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Operation Courtyard to soothe the souls of cancer patients

Princeton teen earns Girl Scout Gold Award

PERU — Katrina Rudolph of Princeton just finished a community service project at Valley Regional Cancer Center (VRCC) in Peru and earned her Girl Scout Gold Award — an achievement she’s been working toward for a year and one-half.

The Gold Award is equivalent to the Eagle Scout Award, by being the highest honor in a Girl Scout can earn.

Rudolph organized, designed and helped construct a peaceful outdoor courtyard at the cancer center for patients and their families to enjoy during treatments. The outdoor space is wheelchair accessible and includes seating under shade trees.

Rudolph spent more than a year selling memory bricks for the courtyard. The bricks are engraved to honor the survivors of cancer and remembers those who fought the fight.

Operation Courtyard, which was what Rudolph dubbed her project, was developed in honor of her grandfather who battled leukemia.

Now seeing the final product, Rudolph said she’s excited to see the thing she’s put her heart and soul into come together and be complete.

“I’m really proud of myself and everyone that’s helped me. In the beginning, I didn’t think these plans would actually happen, and now a year-and-a-half later, here we are and here it is,” she said.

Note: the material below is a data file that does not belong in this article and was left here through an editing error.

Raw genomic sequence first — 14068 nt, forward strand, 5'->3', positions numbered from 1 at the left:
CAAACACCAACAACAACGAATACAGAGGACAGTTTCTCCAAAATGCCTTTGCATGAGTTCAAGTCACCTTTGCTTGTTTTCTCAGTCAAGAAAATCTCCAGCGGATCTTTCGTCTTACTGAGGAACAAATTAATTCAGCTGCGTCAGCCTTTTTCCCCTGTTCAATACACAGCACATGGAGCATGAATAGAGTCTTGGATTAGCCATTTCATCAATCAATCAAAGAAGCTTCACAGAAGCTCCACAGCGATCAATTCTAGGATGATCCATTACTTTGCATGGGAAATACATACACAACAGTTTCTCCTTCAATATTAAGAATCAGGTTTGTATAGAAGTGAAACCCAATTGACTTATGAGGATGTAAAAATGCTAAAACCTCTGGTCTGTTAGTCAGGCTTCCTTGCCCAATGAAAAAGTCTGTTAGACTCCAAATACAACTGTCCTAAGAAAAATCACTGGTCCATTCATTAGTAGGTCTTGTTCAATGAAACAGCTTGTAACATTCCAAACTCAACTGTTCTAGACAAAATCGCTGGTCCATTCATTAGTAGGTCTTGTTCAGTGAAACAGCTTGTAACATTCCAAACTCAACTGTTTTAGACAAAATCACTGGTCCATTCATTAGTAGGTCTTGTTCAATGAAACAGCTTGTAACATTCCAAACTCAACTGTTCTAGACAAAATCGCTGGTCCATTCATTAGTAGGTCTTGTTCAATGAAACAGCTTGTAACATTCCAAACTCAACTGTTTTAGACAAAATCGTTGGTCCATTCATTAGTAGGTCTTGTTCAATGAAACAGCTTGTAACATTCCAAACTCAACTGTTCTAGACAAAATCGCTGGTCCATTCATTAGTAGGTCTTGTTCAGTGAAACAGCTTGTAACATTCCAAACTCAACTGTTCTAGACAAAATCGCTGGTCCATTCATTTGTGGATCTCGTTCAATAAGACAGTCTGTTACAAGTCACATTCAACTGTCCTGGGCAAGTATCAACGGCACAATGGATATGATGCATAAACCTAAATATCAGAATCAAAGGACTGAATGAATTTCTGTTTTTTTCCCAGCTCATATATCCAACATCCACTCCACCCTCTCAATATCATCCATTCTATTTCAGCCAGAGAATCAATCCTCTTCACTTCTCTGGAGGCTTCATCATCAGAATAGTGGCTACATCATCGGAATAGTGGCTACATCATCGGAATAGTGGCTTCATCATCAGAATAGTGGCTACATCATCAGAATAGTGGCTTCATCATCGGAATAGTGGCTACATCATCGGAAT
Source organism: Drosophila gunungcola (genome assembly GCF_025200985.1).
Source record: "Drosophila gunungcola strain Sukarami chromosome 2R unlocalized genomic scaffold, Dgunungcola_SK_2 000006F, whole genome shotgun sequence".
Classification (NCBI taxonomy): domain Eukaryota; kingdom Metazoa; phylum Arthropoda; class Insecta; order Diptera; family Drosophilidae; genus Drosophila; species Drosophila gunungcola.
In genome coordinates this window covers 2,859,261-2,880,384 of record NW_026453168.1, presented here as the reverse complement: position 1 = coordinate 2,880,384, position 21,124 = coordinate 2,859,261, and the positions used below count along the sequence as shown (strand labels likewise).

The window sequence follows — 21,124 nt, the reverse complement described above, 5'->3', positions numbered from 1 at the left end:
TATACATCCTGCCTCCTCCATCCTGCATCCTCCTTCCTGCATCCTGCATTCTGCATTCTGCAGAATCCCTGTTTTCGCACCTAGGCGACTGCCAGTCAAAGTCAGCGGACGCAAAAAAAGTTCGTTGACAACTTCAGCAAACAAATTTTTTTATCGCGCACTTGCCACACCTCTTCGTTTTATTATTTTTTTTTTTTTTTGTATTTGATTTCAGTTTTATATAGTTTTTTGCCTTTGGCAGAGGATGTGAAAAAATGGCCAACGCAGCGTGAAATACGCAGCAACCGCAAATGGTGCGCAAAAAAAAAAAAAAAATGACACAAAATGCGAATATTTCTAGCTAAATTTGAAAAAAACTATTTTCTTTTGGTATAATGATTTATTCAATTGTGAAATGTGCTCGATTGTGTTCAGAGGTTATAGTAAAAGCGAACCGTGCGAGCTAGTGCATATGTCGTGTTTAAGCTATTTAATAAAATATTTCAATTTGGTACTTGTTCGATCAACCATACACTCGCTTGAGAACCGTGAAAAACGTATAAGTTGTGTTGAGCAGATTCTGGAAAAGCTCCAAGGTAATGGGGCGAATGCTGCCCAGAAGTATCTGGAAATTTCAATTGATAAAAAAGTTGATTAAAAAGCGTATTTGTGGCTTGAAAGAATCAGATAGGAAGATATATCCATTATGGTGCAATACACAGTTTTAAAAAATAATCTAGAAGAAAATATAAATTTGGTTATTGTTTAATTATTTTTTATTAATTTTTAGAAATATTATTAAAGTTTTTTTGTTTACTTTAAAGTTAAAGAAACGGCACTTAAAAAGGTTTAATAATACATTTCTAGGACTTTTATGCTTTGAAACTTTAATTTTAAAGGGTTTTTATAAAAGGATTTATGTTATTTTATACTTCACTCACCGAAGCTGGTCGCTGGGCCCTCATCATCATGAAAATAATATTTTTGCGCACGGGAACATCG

Rudolph was quick to note the many people who volunteered their time and efforts to help see the project through. Josh Schnaiter at Prairie Nursery and Landscaping in Princeton was instrumental in guiding the project during the construction phase and members of the Utica Garden Club donated and helped plant perennials to spruce up the courtyard.

An anonymous donor provided a peaceful pink stone water fountain. Another person donated lighting for the courtyard that allows it to shine even at night.

“As time went on, (the project) gained a bigger following, and more people wanted to help out with it,” Rudolph said.

Michell Heider, Rudolph’s troop leader and an employee at VRCC, said everyone is excited to see this project finished, and patients have already started using it. Yoga classes for patients in the courtyard are now ongoing. And an open house in honor of the project is in the works.

Rudolph said Operation Courtyard has taught her many things including responsibility and leadership skills.

“It was very much my project and I had a lot of help, but it was me that had to make the decisions and decide when I wanted to do work on it and make sure it was a priority,” she said.

And while a Gold Award project only requires 80 hours of work, Rudolph was proud to say she had recorded up to 180 hours.

“You put your heart and soul into something and then to see it finally put together — I’m really excited for the future and to see what happens with it,” she said.

The courtyard currently includes 75 bricks, and 80 more will be added soon.

Although Rudolph will no longer actively sell bricks for the courtyard, they will continue to be available for purchase. Bricks are $50 for family and friends and $100 for businesses. To order a brick, pick up an order form at VRCC or email

To follow the project, like the Facebook page, Operation Courtyard.

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